Disrupting the endocannabinoid system in early adolescence negatively impacts sociability

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Animal models suggest that the endocannabinoid system (eCS) helps regulate various aspects of social behavior, including play behavior and social reward, during adolescence. Properly tuned endocannabinoid signaling may be a critical developmental component in the emergence of normal adult sociability. In the current experiment, we attempted to pharmacologically disrupt endocannabinoid tone during early adolescence, and then measure the behavioral effects at two subsequent time points. 36 male and 36 female Long Evans rats received daily injections of one of three treatments between post-natal day (PND) 25–39: 1) vehicle treatment, 2) 0.4 mg/kg CP55,940 (a potent CB1/CB2 receptor agonist), or 3) 0.5 mg/kg AM251 (a CB1 receptor antagonist/inverse agonist). Both soon after treatment (PND 40–44) and several weeks later (PND 66–70), subjects were tested in an elevated plus maze (EPM) for anxiety and in a three-chambered apparatus for sociability. For the latter test, the number of entries into each chamber and the amount of time spent investigating each target were measured. Analyses revealed significant main effects of both sex and age on sociability: males expressed greater sociability compared to females, and sociability was higher in adolescence than adulthood. Most importantly, drug treatment (both CP55,940 and AM251) attenuated sociability in adolescence without having a significant effect on anxiety in the EPM. However, this effect did not persist into adulthood. These results indicate that pharmacological disruption of endocannabinoid tone – through either chronic agonism or antagonism of cannabinoid receptors - during early adolescence has a detrimental effect on sociability. This effect may be caused by transient, compensatory alterations in the eCS.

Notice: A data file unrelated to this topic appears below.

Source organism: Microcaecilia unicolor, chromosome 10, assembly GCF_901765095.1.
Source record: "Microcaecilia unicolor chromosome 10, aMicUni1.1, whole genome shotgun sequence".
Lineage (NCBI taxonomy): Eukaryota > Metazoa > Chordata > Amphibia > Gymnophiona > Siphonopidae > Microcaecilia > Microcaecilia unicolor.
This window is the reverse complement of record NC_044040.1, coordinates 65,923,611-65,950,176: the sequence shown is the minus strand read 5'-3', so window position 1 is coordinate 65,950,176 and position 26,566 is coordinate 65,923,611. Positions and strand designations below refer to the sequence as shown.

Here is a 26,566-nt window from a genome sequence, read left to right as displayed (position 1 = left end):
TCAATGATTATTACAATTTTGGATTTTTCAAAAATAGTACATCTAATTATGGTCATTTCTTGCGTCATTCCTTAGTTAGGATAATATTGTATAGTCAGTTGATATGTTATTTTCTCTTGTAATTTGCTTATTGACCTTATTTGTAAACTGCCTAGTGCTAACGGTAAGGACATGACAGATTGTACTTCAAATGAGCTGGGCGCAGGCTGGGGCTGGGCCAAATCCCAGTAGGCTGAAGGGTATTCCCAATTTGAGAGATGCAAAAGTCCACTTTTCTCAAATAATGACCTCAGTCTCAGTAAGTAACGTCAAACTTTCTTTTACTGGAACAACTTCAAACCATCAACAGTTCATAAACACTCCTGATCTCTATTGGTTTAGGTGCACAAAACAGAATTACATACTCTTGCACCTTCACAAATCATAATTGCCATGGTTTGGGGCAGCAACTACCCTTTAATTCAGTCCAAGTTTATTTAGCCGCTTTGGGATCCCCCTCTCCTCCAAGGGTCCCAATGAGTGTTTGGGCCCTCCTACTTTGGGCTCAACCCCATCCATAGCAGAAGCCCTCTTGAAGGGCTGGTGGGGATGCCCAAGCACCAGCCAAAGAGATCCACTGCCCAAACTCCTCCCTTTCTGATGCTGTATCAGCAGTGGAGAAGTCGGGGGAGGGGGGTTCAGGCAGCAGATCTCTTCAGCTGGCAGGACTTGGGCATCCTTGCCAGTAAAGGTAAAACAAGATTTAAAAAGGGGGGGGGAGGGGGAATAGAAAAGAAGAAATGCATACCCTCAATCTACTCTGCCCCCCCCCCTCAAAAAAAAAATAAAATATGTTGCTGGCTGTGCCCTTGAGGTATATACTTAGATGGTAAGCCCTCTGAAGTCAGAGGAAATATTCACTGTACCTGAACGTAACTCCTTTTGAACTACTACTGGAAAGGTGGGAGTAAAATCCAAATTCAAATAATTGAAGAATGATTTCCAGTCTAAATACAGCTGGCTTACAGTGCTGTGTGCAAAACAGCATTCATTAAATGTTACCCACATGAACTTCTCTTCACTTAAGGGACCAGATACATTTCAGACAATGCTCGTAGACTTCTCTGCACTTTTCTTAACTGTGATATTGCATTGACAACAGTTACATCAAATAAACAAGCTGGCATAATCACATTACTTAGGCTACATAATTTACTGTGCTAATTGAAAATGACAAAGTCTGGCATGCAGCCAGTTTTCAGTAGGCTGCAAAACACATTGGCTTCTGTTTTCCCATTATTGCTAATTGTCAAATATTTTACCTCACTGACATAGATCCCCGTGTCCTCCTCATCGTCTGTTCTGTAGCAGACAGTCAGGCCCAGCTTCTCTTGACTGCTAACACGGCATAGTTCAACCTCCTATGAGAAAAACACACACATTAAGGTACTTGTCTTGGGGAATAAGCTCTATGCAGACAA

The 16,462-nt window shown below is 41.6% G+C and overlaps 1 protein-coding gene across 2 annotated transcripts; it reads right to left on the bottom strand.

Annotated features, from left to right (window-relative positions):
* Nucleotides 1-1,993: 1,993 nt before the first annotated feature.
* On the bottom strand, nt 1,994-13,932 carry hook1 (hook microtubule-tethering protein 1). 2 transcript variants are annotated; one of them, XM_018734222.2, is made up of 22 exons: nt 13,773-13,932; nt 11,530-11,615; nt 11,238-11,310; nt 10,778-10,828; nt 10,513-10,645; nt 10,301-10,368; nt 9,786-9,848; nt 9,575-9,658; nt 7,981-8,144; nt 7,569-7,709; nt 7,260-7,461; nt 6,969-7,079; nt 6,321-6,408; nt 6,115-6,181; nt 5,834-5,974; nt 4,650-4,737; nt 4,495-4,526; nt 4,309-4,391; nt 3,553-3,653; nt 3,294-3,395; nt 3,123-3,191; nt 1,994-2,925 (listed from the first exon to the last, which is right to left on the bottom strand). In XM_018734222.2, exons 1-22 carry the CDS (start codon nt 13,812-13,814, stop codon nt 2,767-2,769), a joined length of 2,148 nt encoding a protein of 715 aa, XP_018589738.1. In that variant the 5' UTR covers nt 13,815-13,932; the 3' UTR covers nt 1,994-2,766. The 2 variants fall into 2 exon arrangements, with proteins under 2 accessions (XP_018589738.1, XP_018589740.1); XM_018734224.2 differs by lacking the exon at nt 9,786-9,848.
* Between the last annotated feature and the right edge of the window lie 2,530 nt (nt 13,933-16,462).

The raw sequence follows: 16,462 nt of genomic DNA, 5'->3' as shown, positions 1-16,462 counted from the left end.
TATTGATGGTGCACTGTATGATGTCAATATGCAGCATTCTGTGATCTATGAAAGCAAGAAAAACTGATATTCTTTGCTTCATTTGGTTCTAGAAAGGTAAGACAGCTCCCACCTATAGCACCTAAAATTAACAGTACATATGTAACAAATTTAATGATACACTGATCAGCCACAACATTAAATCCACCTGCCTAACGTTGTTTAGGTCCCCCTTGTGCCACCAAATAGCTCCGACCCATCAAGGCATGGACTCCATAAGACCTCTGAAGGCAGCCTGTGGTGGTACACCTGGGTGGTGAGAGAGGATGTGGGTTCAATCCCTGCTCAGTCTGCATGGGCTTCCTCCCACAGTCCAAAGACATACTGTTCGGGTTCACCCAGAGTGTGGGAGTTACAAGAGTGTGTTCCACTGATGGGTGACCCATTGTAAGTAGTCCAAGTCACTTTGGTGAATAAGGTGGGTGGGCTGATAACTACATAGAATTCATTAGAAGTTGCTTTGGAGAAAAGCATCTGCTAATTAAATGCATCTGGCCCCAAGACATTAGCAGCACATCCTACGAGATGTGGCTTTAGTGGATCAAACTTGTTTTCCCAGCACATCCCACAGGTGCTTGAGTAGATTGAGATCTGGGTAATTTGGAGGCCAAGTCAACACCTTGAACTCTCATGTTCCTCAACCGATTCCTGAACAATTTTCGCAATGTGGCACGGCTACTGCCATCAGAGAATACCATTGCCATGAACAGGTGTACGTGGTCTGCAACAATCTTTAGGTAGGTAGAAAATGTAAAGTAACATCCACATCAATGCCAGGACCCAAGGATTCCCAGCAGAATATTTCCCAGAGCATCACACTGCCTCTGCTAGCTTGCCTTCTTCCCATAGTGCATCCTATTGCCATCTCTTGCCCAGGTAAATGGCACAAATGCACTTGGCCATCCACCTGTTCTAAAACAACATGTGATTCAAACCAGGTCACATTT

Cossio, D., Stadler, H., Michas, Z., Johnston, C., & Lopez, H. H. (2020). Disrupting the endocannabinoid system in early adolescence negatively impacts sociability. Pharmacology Biochemistry and Behavior, 188. https://doi.org/10.1016/j.pbb.2019.172832

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